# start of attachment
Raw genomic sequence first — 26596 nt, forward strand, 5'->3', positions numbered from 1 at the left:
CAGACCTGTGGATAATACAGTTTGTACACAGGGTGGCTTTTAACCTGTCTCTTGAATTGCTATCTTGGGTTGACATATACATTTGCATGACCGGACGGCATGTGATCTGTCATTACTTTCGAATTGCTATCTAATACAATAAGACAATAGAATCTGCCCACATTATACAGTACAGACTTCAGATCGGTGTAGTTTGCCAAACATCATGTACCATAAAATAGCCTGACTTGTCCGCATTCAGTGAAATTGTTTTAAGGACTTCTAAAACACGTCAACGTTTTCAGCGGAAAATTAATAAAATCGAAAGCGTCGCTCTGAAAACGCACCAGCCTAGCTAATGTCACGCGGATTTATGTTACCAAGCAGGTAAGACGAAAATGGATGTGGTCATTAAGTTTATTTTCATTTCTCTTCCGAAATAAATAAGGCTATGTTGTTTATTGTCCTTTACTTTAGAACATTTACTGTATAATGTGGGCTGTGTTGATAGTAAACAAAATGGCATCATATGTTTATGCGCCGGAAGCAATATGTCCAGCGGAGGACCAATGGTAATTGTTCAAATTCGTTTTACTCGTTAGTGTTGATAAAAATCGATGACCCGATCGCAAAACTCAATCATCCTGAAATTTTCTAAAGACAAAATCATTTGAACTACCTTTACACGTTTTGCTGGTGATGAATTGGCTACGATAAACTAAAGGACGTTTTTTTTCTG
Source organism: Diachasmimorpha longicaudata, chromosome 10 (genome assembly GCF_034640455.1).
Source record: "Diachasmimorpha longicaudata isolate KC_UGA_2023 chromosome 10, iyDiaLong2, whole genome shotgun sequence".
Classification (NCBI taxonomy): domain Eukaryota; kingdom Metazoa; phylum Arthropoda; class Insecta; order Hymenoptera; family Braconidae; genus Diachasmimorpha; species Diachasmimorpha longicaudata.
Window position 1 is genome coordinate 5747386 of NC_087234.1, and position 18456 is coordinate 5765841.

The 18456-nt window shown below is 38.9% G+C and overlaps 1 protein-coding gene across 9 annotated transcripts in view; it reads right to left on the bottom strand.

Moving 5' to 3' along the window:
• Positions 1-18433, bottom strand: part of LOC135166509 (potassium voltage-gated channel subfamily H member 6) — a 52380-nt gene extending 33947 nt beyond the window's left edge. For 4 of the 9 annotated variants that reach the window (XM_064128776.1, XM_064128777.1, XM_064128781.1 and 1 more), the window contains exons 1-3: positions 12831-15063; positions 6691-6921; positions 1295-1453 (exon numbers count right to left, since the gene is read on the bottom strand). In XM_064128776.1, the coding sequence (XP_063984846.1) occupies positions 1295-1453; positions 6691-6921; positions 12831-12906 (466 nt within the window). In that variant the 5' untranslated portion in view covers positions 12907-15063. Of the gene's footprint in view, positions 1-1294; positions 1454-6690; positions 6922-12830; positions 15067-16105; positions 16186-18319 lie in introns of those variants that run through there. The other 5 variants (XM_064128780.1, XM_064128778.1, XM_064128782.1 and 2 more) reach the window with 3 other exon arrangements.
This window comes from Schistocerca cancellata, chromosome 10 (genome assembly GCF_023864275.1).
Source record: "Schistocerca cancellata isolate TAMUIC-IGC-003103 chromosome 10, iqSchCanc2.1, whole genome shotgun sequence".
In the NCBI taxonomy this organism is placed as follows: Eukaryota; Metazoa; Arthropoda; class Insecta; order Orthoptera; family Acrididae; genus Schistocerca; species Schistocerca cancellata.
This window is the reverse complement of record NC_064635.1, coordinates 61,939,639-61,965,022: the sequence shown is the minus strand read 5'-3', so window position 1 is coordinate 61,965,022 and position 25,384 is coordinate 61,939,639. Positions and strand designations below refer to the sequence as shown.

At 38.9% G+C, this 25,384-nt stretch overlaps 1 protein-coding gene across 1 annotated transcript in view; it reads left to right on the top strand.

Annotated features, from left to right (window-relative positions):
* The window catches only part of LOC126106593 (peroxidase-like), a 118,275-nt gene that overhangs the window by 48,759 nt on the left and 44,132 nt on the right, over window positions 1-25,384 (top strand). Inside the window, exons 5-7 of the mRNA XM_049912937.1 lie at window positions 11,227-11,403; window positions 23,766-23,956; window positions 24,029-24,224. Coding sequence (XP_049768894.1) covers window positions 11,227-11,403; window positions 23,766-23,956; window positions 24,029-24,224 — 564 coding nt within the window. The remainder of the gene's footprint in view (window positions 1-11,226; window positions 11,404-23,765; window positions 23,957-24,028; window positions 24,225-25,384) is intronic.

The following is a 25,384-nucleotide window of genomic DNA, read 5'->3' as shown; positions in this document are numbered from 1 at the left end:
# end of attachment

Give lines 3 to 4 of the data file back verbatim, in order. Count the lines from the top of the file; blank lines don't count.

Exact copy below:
Source organism: Diachasmimorpha longicaudata, chromosome 10 (genome assembly GCF_034640455.1).
Source record: "Diachasmimorpha longicaudata isolate KC_UGA_2023 chromosome 10, iyDiaLong2, whole genome shotgun sequence".